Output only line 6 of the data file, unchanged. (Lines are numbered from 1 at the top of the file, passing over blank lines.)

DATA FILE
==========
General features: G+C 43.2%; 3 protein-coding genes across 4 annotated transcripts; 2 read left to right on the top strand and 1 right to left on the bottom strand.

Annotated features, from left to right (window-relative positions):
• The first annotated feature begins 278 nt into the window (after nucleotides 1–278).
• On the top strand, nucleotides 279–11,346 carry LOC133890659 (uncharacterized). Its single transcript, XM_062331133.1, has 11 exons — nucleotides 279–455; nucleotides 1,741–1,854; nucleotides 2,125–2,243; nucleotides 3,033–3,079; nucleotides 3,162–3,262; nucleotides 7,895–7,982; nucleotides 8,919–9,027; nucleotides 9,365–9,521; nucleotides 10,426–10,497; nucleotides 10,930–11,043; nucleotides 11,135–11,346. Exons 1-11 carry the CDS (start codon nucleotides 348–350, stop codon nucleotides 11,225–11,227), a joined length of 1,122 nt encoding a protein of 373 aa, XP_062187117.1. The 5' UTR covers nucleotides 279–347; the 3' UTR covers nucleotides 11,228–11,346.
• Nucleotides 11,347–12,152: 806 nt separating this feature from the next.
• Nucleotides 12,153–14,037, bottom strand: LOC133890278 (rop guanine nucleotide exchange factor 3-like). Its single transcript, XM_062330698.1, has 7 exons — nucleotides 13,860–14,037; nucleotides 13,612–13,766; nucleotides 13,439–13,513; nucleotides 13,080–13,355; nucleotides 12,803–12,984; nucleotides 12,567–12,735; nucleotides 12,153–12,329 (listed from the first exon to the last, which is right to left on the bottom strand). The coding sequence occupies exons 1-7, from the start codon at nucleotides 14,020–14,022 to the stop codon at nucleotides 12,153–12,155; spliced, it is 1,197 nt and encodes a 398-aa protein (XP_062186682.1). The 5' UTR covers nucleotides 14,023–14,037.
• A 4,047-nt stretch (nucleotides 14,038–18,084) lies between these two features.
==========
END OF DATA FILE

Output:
• Nucleotides 12,153–14,037, bottom strand: LOC133890278 (rop guanine nucleotide exchange factor 3-like). Its single transcript, XM_062330698.1, has 7 exons — nucleotides 13,860–14,037; nucleotides 13,612–13,766; nucleotides 13,439–13,513; nucleotides 13,080–13,355; nucleotides 12,803–12,984; nucleotides 12,567–12,735; nucleotides 12,153–12,329 (listed from the first exon to the last, which is right to left on the bottom strand). The coding sequence occupies exons 1-7, from the start codon at nucleotides 14,020–14,022 to the stop codon at nucleotides 12,153–12,155; spliced, it is 1,197 nt and encodes a 398-aa protein (XP_062186682.1). The 5' UTR covers nucleotides 14,023–14,037.